Ontario doctors dispute nurses' claims about pandemic pay
Pay rate cited by nurses applies only when physicians are working as doctors, not when supporting nurses: OMA
The professional organization representing Ontario's doctors says that some of the claims nurses have made about the pay physicians receive when working as so-called nurse extenders during the pandemic are not true.
Nurses previously told CBC News that doctors were earning as much as $450 an hour in intensive care units while working to support nurses being paid $33 to $48 an hour.
The Ontario Medical Association (OMA) says those rates are what the Ministry of Health agreed to pay doctors at hospitals experiencing COVID-19 surges in 2020 but that they only make those rates while working as physicians.
"The Ministry of Health agreed in 2020 that physicians working in busy COVID areas, such as emergency departments or ICUs, could bill an hourly rate rather than list every medical service they perform during extraordinarily busy times," OMA spokesperson Leslie Shepherd told CBC by email.
"This was meant to reduce the administrative burden on physicians. There was no pandemic 'bonus' pay for physicians."
In some cases, ICUs in dire need of staff because of COVID-19 cases have employed doctors in nurse-extender positions. It's not clear how much doctors earn while working in those roles.
"Some physicians have volunteered to cover nursing shifts to allow nurses to have time off or to address staffing gaps. It's up to individual hospitals and the Ministry of Health to decide how to compensate physicians working as nurses," Shepherd said.
Shepherd referred questions about how much doctors earn when they work nurse-extender shifts to the Ministry of Health or individual hospitals. The Ontario Hospital Association also referred questions to the ministry.
A spokesperson for the ministry told CBC in an email that there is no specific funding for doctors working as nurses and that hospitals make their own human resources decisions.
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Doris Grinspun, chief executive officer of the Registered Nurses Association of Ontario (RNAO), previously told CBC the pay discrepancy was upsetting for nurses, who had to train doctors to do those jobs.
She defended her comments in a second interview Thursday and said it doesn't make sense that neither the OMA nor the hospital association nor the ministry could say how much doctors are paid for nursing shifts.
"They're trying to bury it in the closet again," Grinspun said. "If there is nothing to hide, then why not tell us how much they're getting paid?"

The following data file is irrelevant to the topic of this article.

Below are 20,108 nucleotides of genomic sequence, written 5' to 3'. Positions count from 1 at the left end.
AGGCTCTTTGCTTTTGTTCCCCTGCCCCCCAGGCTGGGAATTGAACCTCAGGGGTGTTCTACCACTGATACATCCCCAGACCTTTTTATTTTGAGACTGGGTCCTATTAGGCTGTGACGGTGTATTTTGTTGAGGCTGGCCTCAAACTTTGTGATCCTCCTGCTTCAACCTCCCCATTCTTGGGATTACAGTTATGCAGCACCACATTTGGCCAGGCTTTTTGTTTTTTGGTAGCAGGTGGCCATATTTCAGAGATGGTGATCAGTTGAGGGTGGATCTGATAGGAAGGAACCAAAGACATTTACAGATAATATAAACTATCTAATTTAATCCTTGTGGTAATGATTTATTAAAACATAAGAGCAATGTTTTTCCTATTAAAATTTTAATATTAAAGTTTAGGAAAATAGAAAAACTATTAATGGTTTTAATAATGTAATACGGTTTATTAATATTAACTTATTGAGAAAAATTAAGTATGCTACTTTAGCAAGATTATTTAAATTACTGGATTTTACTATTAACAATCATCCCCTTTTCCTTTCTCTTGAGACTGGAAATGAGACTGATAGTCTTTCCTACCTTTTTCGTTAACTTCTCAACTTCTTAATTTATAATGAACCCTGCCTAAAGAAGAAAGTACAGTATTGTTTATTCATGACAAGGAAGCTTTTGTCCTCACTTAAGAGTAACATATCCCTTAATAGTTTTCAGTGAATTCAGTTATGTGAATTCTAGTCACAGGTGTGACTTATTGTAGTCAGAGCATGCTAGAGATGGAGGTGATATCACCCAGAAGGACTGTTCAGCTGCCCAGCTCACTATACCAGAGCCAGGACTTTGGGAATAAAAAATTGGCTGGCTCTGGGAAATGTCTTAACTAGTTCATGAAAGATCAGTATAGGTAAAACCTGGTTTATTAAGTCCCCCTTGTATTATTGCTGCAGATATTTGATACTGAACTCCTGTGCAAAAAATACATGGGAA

She said she regularly hears from nurses who are being helped out by doctors whose usual work has been interrupted by the pandemic, including surgeons and anesthesiologists, and she suspects those doctors are earning their normal wages.
Deepi Saharan, 27, received support from thousands of people when she posted about the discrepancy on Instagram recently.
"Unappreciated, disrespected, and lack of support for nurses by this Ford Government," she wrote, referring to the government of Premier Doug Ford.
Saharan claimed that some physicians were earning as much as 10 times what nurses were being paid. "HOW IS THAT OKAY??" her post said.
Asked about the OMA's response Wednesday, Saharan still insisted that "nurses are not being compensated fairly" for the work they are doing. She said she was only speaking on her own behalf and not for her union, governing body or employer.
Nurses' pandemic pay lasted 4 months
In April 2020, Ontario offered nurses and other front-line workers a $4-an-hour pay hike for 16 weeks, plus a $250 lump-sum payment for each of the next four months if they worked more than 100 hours per month. But that pay expired in August.
Nikki Skillen, another ICU nurse in the GTA, said many nurses are reconsidering their profession or thinking about moving to the United States, where the pay is better. She's applying for a U.S. visa to have in her "back pocket," she told CBC News.
"There has been absolutely no incentive for us here," said Skillen, who's been an ICU nurse for 24 years in the Toronto area.
Both she and Saharan, who did not want to identify the hospitals where they work, said that nurses' raises are also being capped at a maximum of one per cent a year under legislation introduced by the Ontario government in 2019.
"We were really enraged by this," said Skillen, who started a Facebook group to fight against the wage cap. "We're worth more than one per cent."
A spokesperson for the Ministry of Health previously told CBC that the government values all health-care workers and that the temporary pay rate for physicians was meant to provide flexibility for hospitals during the pandemic.
David Jensen didn't respond to a question about why nurses aren't getting a pay boost while physicians continue to receive temporary pandemic pay but did say that Ontario is spending $52 million to recruit and retain 3,700 new health-care workers, including nurses.
"This is one of the largest health-care recruiting and training initiatives in the province's history," he said.